Synopses & Reviews
Writers and historians have traditionally portrayed Chinese immigrants in the nineteenth-century American West as victims. For them, the American frontier was a place that offered no more than "a Chinaman's chance". By examining the early history of the Boise Basin, Idaho, Liping Zhu challenges the stereotypical image of the Chinese pioneers. Looking at various positive aspects of their experience, he takes an entirely new approach to the study of this ethnic minority.
Between 1863 and 1910, a large number of Chinese immigrants resided in Idaho's Boise Basin, searching for gold. As in many Rocky Mountain mining camps, they comprised a majority of the population. Unlike settlers in many other boom-and-bust western mining towns, the Chinese in the Boise Basin managed to stay there for more than half a century.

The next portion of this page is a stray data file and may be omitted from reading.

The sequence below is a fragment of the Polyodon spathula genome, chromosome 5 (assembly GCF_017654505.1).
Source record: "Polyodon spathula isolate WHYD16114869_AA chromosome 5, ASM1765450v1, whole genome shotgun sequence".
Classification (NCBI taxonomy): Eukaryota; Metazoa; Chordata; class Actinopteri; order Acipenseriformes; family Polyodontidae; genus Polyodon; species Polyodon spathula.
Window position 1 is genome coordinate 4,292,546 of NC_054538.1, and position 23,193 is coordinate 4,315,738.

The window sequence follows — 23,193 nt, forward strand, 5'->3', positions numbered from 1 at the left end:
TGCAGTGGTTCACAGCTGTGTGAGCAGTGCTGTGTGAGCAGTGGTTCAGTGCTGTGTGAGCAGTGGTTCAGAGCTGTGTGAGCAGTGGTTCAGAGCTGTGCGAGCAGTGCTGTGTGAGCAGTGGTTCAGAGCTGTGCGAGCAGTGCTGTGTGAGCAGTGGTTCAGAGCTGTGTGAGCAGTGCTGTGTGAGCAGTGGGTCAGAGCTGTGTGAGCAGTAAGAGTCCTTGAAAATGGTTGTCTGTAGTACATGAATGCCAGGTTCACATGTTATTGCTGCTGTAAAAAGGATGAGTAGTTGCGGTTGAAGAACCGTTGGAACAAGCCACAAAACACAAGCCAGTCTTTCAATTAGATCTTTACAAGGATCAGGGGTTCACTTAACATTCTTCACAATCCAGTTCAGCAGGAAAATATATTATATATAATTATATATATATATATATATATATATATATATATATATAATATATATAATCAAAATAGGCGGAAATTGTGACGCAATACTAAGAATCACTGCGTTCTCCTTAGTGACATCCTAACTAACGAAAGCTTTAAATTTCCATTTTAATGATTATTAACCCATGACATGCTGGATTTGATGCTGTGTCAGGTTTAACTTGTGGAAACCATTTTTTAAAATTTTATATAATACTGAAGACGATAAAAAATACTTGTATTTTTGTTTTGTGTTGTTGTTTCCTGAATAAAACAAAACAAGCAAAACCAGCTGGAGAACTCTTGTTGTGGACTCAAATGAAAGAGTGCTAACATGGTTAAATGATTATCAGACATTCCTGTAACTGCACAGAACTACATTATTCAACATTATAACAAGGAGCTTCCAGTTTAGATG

Like other pioneers, the Chinese immigrants in this unique Rocky Mountain mining region had equal access to the pursuit of happiness. Their basic material needs were guaranteed, and many individuals were able to accumulate a considerable amount of wealth and climb up the economic ladder. Chinese equality was also seen in frontier justice. To settle disputes, they frequently challenged white opponents in the various courts as well as in gun battles. Thus, the Chinese played all the stereotypical frontier roles -- victors, victims, and villains. Despite occasional conflicts and personal rivalries, race relations between the Chinese and Euroamericans were relatively good; cultural accommodation, not confrontation, was the predominant theme. The Idaho Chinese actually received opportunities far beyond what has previously been assumed.
Interesting and provocative, A Chinaman'sChance: The Chinese on the Rocky Mountain Mining Frontier not only offers general readers a narrative account of the Rocky Mountain mining frontier, but also introduces to scholars a fresh interpretation of the Asian experience in nineteenth-century America.
Includes bibliographical references (p. 201-220) and index.